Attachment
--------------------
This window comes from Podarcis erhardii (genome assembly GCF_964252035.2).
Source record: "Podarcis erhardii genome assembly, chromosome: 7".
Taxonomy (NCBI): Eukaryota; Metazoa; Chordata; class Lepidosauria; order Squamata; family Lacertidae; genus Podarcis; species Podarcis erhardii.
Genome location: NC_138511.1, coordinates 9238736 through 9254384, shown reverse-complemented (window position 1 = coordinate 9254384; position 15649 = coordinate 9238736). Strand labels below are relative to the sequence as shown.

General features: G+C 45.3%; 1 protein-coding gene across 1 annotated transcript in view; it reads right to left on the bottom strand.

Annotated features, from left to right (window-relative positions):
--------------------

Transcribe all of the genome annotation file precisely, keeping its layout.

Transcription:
This window comes from Podarcis erhardii (genome assembly GCF_964252035.2).
Source record: "Podarcis erhardii genome assembly, chromosome: 7".
Taxonomy (NCBI): Eukaryota; Metazoa; Chordata; class Lepidosauria; order Squamata; family Lacertidae; genus Podarcis; species Podarcis erhardii.
Genome location: NC_138511.1, coordinates 9238736 through 9254384, shown reverse-complemented (window position 1 = coordinate 9254384; position 15649 = coordinate 9238736). Strand labels below are relative to the sequence as shown.

General features: G+C 45.3%; 1 protein-coding gene across 1 annotated transcript in view; it reads right to left on the bottom strand.

Annotated features, from left to right (window-relative positions):